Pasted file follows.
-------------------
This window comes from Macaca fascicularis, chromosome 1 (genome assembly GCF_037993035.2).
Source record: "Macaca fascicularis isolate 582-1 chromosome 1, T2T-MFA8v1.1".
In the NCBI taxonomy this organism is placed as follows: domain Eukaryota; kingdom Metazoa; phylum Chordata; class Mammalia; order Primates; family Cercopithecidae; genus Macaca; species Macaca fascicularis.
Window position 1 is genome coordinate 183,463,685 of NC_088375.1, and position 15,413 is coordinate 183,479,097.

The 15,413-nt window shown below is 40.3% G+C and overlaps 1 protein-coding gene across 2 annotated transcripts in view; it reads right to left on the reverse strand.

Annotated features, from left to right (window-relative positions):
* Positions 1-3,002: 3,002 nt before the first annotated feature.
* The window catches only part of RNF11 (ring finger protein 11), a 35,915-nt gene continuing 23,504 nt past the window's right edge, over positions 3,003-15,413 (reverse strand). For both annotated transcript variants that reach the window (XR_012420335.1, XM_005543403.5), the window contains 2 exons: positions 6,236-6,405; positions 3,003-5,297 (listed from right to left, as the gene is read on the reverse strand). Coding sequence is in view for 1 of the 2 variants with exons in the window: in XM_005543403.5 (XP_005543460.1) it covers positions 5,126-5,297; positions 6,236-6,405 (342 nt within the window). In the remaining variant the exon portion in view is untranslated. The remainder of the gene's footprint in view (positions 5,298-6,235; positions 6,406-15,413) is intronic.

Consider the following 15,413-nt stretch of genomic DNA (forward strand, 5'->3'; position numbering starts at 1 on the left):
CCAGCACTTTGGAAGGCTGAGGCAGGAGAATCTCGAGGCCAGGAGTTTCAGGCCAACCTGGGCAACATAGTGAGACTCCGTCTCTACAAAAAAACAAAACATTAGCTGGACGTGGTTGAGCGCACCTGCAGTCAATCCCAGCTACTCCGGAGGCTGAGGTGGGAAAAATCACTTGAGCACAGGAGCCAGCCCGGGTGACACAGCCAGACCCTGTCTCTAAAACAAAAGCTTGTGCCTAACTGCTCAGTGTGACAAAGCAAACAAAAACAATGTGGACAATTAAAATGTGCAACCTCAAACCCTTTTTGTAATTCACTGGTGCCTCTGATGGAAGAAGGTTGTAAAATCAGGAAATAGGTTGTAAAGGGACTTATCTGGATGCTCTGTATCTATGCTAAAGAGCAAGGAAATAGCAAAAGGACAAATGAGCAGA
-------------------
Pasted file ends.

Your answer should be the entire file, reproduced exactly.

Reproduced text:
This window comes from Macaca fascicularis, chromosome 1 (genome assembly GCF_037993035.2).
Source record: "Macaca fascicularis isolate 582-1 chromosome 1, T2T-MFA8v1.1".
In the NCBI taxonomy this organism is placed as follows: domain Eukaryota; kingdom Metazoa; phylum Chordata; class Mammalia; order Primates; family Cercopithecidae; genus Macaca; species Macaca fascicularis.
Window position 1 is genome coordinate 183,463,685 of NC_088375.1, and position 15,413 is coordinate 183,479,097.

The 15,413-nt window shown below is 40.3% G+C and overlaps 1 protein-coding gene across 2 annotated transcripts in view; it reads right to left on the reverse strand.

Annotated features, from left to right (window-relative positions):
* Positions 1-3,002: 3,002 nt before the first annotated feature.
* The window catches only part of RNF11 (ring finger protein 11), a 35,915-nt gene continuing 23,504 nt past the window's right edge, over positions 3,003-15,413 (reverse strand). For both annotated transcript variants that reach the window (XR_012420335.1, XM_005543403.5), the window contains 2 exons: positions 6,236-6,405; positions 3,003-5,297 (listed from right to left, as the gene is read on the reverse strand). Coding sequence is in view for 1 of the 2 variants with exons in the window: in XM_005543403.5 (XP_005543460.1) it covers positions 5,126-5,297; positions 6,236-6,405 (342 nt within the window). In the remaining variant the exon portion in view is untranslated. The remainder of the gene's footprint in view (positions 5,298-6,235; positions 6,406-15,413) is intronic.

Consider the following 15,413-nt stretch of genomic DNA (forward strand, 5'->3'; position numbering starts at 1 on the left):
CCAGCACTTTGGAAGGCTGAGGCAGGAGAATCTCGAGGCCAGGAGTTTCAGGCCAACCTGGGCAACATAGTGAGACTCCGTCTCTACAAAAAAACAAAACATTAGCTGGACGTGGTTGAGCGCACCTGCAGTCAATCCCAGCTACTCCGGAGGCTGAGGTGGGAAAAATCACTTGAGCACAGGAGCCAGCCCGGGTGACACAGCCAGACCCTGTCTCTAAAACAAAAGCTTGTGCCTAACTGCTCAGTGTGACAAAGCAAACAAAAACAATGTGGACAATTAAAATGTGCAACCTCAAACCCTTTTTGTAATTCACTGGTGCCTCTGATGGAAGAAGGTTGTAAAATCAGGAAATAGGTTGTAAAGGGACTTATCTGGATGCTCTGTATCTATGCTAAAGAGCAAGGAAATAGCAAAAGGACAAATGAGCAGA